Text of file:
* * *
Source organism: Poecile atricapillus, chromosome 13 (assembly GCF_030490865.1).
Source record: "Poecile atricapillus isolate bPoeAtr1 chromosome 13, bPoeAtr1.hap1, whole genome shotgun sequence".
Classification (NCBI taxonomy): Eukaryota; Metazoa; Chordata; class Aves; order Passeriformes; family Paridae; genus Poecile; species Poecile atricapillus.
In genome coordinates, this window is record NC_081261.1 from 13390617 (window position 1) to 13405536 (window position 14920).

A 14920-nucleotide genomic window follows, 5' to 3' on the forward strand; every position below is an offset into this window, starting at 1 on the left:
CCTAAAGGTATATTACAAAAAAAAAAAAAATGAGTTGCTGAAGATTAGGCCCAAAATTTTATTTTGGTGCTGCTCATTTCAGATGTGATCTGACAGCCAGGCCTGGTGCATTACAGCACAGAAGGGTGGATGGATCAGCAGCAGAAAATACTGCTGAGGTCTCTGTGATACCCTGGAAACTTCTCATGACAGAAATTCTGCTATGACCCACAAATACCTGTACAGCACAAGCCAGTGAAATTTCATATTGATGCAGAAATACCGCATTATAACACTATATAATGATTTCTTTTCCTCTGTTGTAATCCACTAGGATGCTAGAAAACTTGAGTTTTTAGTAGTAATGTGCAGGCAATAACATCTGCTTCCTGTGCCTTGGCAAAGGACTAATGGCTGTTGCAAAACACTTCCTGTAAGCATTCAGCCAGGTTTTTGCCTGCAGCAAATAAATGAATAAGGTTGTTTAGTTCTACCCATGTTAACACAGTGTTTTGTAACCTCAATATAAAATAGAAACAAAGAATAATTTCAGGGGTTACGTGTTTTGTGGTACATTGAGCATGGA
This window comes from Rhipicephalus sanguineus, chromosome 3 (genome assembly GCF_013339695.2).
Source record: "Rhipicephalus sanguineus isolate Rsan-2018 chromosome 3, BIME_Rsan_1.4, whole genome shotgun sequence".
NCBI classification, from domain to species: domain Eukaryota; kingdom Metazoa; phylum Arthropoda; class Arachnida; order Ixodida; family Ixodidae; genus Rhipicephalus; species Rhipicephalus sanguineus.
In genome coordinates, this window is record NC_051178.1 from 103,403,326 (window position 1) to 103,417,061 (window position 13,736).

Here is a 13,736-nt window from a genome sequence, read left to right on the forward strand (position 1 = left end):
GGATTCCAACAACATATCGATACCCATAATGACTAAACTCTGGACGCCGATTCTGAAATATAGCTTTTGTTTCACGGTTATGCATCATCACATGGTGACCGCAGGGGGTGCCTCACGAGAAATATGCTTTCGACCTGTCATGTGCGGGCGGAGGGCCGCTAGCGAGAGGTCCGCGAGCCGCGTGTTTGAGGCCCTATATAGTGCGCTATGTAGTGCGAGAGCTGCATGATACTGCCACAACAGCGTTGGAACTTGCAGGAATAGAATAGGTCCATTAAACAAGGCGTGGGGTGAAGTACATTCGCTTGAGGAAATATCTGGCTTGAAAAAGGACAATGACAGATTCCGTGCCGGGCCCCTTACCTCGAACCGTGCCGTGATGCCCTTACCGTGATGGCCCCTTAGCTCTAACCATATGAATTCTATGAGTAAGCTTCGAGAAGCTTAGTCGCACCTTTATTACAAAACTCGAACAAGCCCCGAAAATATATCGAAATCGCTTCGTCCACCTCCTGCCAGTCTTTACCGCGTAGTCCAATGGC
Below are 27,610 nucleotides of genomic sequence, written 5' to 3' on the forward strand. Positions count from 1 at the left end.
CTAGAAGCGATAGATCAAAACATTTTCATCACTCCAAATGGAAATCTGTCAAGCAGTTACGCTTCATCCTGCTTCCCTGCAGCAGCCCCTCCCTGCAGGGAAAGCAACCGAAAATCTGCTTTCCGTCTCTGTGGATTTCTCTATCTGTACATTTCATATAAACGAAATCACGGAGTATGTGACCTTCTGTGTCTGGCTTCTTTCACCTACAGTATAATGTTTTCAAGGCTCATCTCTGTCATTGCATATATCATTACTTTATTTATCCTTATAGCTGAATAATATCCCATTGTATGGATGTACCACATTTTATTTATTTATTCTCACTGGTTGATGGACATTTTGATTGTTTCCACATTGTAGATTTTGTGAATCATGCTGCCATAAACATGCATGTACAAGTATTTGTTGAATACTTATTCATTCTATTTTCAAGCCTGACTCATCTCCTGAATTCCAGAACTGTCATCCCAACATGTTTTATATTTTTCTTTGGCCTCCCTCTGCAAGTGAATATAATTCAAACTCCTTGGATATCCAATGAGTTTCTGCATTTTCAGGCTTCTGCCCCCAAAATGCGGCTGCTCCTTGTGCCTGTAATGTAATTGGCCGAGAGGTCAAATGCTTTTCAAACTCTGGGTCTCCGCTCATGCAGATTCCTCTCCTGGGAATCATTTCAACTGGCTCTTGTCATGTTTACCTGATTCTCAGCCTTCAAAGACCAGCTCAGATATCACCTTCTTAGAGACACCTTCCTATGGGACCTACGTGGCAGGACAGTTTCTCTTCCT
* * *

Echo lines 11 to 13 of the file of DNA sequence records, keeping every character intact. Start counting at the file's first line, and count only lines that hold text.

Here is a 13,736-nt window from a genome sequence, read left to right on the forward strand (position 1 = left end):
GGATTCCAACAACATATCGATACCCATAATGACTAAACTCTGGACGCCGATTCTGAAATATAGCTTTTGTTTCACGGTTATGCATCATCACATGGTGACCGCAGGGGGTGCCTCACGAGAAATATGCTTTCGACCTGTCATGTGCGGGCGGAGGGCCGCTAGCGAGAGGTCCGCGAGCCGCGTGTTTGAGGCCCTATATAGTGCGCTATGTAGTGCGAGAGCTGCATGATACTGCCACAACAGCGTTGGAACTTGCAGGAATAGAATAGGTCCATTAAACAAGGCGTGGGGTGAAGTACATTCGCTTGAGGAAATATCTGGCTTGAAAAAGGACAATGACAGATTCCGTGCCGGGCCCCTTACCTCGAACCGTGCCGTGATGCCCTTACCGTGATGGCCCCTTAGCTCTAACCATATGAATTCTATGAGTAAGCTTCGAGAAGCTTAGTCGCACCTTTATTACAAAACTCGAACAAGCCCCGAAAATATATCGAAATCGCTTCGTCCACCTCCTGCCAGTCTTTACCGCGTAGTCCAATGGC
Below are 27,610 nucleotides of genomic sequence, written 5' to 3' on the forward strand. Positions count from 1 at the left end.